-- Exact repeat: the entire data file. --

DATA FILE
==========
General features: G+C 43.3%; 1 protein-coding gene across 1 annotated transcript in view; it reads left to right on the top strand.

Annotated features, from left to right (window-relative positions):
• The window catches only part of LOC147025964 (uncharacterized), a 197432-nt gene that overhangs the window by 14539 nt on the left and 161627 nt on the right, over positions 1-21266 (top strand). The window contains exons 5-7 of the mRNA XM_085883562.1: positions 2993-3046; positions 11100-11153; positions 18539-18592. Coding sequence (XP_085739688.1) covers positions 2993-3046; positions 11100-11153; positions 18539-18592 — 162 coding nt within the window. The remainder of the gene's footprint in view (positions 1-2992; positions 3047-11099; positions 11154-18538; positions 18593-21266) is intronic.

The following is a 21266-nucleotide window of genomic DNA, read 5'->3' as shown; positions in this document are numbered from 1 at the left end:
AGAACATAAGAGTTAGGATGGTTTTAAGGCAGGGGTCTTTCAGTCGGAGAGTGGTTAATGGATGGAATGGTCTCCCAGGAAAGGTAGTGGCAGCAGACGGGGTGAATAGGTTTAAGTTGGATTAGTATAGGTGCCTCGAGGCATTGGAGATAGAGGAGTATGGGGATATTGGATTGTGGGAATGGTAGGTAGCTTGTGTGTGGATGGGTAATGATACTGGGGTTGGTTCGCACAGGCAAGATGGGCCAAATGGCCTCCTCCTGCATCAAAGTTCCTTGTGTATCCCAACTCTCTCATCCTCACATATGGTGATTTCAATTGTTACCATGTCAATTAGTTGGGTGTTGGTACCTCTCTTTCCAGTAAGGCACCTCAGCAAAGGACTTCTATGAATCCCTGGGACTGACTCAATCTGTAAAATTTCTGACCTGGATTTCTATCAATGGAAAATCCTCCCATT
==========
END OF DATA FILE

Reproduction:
General features: G+C 43.3%; 1 protein-coding gene across 1 annotated transcript in view; it reads left to right on the top strand.

Annotated features, from left to right (window-relative positions):
• The window catches only part of LOC147025964 (uncharacterized), a 197432-nt gene that overhangs the window by 14539 nt on the left and 161627 nt on the right, over positions 1-21266 (top strand). The window contains exons 5-7 of the mRNA XM_085883562.1: positions 2993-3046; positions 11100-11153; positions 18539-18592. Coding sequence (XP_085739688.1) covers positions 2993-3046; positions 11100-11153; positions 18539-18592 — 162 coding nt within the window. The remainder of the gene's footprint in view (positions 1-2992; positions 3047-11099; positions 11154-18538; positions 18593-21266) is intronic.

The following is a 21266-nucleotide window of genomic DNA, read 5'->3' as shown; positions in this document are numbered from 1 at the left end:
AGAACATAAGAGTTAGGATGGTTTTAAGGCAGGGGTCTTTCAGTCGGAGAGTGGTTAATGGATGGAATGGTCTCCCAGGAAAGGTAGTGGCAGCAGACGGGGTGAATAGGTTTAAGTTGGATTAGTATAGGTGCCTCGAGGCATTGGAGATAGAGGAGTATGGGGATATTGGATTGTGGGAATGGTAGGTAGCTTGTGTGTGGATGGGTAATGATACTGGGGTTGGTTCGCACAGGCAAGATGGGCCAAATGGCCTCCTCCTGCATCAAAGTTCCTTGTGTATCCCAACTCTCTCATCCTCACATATGGTGATTTCAATTGTTACCATGTCAATTAGTTGGGTGTTGGTACCTCTCTTTCCAGTAAGGCACCTCAGCAAAGGACTTCTATGAATCCCTGGGACTGACTCAATCTGTAAAATTTCTGACCTGGATTTCTATCAATGGAAAATCCTCCCATT